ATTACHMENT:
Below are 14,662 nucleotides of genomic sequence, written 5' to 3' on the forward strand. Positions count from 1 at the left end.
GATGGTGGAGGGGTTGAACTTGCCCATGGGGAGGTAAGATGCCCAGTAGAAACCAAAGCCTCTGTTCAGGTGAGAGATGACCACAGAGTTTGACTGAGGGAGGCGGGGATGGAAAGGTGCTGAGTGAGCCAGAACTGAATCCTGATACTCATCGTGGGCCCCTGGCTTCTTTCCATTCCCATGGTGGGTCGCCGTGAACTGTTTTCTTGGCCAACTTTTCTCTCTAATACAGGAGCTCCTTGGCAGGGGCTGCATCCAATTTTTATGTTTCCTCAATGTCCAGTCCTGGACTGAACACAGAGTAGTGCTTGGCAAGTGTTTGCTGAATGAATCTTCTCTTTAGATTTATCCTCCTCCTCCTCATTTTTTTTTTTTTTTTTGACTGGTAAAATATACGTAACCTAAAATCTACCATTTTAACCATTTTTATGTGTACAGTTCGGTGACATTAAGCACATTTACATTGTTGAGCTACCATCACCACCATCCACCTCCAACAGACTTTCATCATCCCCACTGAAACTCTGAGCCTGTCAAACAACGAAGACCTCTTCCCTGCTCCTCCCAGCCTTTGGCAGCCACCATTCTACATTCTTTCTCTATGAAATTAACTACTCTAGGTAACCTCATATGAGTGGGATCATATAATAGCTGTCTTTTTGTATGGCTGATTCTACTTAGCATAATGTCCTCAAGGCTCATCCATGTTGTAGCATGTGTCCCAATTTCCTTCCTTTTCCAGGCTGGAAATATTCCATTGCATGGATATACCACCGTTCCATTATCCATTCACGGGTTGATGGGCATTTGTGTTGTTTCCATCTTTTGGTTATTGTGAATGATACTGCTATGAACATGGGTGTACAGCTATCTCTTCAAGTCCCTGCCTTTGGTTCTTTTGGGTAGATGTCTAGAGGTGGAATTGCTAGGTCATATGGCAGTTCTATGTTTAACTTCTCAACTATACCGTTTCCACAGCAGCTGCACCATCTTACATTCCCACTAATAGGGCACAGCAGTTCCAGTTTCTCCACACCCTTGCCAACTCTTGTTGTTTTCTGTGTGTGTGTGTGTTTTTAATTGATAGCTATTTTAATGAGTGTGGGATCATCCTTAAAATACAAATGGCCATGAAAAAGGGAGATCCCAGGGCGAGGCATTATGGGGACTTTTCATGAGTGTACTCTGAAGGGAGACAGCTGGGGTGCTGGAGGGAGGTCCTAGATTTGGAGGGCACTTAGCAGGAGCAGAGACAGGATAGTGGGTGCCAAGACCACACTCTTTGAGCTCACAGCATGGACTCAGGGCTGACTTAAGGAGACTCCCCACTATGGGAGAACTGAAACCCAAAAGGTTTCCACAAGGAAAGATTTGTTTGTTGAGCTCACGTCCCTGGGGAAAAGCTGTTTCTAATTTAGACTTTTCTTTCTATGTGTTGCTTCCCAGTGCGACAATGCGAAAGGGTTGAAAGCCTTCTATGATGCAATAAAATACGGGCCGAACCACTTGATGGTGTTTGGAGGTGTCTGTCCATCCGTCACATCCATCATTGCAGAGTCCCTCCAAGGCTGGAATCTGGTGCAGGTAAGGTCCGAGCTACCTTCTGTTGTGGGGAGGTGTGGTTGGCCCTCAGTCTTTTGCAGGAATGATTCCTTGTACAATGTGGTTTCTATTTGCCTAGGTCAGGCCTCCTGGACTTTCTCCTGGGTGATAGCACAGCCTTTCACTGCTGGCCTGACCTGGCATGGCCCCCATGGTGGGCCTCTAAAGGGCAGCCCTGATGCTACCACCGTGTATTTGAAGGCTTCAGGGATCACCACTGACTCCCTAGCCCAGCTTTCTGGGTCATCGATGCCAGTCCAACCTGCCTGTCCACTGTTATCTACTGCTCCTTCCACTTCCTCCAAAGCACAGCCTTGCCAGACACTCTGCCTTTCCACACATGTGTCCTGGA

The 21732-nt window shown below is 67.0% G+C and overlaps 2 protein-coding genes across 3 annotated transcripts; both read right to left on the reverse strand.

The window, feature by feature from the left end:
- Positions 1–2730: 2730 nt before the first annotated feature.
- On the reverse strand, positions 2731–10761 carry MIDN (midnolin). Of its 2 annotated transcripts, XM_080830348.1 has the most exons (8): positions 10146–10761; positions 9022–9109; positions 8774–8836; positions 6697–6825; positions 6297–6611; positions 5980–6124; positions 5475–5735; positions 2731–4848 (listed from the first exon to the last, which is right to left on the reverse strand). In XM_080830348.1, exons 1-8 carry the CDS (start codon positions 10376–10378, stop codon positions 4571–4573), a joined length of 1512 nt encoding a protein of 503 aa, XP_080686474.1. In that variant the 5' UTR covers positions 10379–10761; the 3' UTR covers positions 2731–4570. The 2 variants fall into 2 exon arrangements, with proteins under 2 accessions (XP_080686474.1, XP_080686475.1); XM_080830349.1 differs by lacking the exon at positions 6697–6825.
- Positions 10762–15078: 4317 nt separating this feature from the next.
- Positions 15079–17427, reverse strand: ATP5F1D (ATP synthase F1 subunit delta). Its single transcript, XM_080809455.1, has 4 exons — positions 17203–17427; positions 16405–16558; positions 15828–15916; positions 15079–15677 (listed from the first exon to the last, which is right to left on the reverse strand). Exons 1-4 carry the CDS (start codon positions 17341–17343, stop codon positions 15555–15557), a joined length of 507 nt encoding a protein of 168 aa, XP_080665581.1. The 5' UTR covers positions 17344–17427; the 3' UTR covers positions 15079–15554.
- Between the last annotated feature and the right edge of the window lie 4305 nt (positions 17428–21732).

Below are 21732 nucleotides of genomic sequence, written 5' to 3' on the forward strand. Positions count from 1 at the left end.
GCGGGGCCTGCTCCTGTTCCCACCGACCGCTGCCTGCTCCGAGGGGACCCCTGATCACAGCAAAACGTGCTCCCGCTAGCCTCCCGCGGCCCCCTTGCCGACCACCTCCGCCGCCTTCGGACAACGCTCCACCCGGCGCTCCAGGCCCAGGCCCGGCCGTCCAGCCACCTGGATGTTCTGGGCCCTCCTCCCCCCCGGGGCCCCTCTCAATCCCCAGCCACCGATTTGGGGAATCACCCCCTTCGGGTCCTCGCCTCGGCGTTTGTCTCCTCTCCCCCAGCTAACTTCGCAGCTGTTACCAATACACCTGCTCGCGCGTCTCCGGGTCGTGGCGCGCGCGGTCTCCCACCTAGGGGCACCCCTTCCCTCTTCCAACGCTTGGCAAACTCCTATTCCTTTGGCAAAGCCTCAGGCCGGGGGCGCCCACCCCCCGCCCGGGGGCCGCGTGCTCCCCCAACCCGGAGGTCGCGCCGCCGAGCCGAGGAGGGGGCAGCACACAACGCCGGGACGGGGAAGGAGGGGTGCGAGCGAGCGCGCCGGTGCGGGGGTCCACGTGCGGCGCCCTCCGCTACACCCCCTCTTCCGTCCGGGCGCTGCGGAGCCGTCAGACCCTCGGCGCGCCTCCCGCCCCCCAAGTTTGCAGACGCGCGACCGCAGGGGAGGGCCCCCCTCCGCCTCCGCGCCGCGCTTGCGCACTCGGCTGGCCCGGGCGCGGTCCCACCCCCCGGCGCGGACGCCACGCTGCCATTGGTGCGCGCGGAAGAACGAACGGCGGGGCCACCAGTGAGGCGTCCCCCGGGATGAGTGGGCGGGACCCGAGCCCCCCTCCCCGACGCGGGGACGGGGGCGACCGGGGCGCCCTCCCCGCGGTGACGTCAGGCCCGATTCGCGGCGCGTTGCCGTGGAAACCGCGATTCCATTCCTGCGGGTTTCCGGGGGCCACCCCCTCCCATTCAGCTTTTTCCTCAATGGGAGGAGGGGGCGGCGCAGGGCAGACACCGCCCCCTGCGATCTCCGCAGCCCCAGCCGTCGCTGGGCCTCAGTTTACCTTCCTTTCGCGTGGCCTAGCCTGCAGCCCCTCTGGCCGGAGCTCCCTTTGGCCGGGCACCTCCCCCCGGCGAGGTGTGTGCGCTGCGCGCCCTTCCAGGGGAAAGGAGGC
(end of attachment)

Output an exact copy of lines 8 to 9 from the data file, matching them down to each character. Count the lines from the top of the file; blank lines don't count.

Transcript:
- Positions 15079–17427, reverse strand: ATP5F1D (ATP synthase F1 subunit delta). Its single transcript, XM_080809455.1, has 4 exons — positions 17203–17427; positions 16405–16558; positions 15828–15916; positions 15079–15677 (listed from the first exon to the last, which is right to left on the reverse strand). Exons 1-4 carry the CDS (start codon positions 17341–17343, stop codon positions 15555–15557), a joined length of 507 nt encoding a protein of 168 aa, XP_080665581.1. The 5' UTR covers positions 17344–17427; the 3' UTR covers positions 15079–15554.
- Between the last annotated feature and the right edge of the window lie 4305 nt (positions 17428–21732).